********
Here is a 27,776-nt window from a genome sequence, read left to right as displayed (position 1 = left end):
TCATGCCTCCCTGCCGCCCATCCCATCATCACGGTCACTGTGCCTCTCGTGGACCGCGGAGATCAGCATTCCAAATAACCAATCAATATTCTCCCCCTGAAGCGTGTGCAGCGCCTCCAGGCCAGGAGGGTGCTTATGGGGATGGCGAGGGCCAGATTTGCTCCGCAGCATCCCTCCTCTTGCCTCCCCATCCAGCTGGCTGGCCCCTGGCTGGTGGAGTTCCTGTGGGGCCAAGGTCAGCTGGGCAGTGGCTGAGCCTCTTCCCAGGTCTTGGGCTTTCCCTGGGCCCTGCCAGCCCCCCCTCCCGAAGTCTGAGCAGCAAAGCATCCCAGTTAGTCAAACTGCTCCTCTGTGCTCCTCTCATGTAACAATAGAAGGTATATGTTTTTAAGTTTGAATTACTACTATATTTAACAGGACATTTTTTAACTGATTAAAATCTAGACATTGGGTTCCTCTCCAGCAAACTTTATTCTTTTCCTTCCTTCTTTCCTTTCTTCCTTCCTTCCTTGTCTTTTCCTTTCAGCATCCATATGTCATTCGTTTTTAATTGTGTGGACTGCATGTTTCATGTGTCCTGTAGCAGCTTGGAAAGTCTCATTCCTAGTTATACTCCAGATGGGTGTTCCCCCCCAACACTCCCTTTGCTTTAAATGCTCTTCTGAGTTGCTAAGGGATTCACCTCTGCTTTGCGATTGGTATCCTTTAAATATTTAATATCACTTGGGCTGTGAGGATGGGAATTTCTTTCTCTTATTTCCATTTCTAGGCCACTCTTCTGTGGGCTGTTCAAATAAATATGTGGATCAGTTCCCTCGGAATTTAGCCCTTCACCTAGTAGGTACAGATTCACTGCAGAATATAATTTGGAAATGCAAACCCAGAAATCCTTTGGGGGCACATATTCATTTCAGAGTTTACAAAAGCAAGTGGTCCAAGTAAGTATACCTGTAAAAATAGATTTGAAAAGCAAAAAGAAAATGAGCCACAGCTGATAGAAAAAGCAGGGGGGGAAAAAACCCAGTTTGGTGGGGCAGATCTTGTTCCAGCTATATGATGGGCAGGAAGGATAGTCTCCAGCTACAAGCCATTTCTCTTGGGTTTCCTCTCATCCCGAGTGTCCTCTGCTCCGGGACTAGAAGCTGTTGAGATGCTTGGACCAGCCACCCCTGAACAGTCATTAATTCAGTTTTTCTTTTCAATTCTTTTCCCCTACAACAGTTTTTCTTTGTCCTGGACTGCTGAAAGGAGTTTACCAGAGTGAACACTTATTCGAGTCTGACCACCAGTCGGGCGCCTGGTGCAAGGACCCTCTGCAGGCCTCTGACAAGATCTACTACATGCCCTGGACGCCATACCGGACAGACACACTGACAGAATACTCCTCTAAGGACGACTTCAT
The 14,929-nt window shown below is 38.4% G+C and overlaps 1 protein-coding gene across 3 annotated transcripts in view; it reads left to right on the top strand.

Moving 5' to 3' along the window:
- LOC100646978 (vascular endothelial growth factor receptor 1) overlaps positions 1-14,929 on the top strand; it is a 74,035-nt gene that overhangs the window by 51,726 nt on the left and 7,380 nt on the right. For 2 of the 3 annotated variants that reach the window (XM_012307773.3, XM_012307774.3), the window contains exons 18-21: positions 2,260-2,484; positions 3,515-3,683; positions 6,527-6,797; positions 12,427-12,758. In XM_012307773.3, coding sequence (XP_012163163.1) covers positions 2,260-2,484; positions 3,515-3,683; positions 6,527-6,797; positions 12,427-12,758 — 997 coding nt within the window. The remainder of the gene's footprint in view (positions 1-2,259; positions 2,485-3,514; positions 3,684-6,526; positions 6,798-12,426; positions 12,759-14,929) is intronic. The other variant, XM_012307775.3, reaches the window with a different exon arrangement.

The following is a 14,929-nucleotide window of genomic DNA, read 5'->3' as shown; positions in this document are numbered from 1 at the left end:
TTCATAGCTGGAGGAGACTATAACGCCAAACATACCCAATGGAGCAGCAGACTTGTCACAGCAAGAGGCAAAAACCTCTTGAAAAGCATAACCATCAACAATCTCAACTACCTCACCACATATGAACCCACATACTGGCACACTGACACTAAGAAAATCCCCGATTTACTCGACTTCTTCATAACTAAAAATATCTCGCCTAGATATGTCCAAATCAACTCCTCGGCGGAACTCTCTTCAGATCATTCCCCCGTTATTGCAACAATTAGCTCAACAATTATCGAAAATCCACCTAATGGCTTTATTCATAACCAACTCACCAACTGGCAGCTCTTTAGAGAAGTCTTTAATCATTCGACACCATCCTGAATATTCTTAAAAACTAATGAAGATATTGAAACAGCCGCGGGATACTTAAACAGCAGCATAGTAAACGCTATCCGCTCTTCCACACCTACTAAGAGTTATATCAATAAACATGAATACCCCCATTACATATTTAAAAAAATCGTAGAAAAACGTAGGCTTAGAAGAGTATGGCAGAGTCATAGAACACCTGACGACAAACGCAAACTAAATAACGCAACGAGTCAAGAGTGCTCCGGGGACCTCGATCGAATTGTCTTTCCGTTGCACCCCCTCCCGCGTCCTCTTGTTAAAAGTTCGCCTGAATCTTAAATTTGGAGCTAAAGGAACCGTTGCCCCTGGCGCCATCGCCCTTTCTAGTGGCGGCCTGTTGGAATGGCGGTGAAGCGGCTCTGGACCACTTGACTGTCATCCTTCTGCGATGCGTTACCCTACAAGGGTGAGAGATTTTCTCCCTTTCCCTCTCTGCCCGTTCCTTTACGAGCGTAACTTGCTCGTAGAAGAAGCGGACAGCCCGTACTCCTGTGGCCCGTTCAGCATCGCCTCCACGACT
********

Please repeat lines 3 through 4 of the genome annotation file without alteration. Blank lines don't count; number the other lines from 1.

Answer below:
The 14,929-nt window shown below is 38.4% G+C and overlaps 1 protein-coding gene across 3 annotated transcripts in view; it reads left to right on the top strand.

Moving 5' to 3' along the window: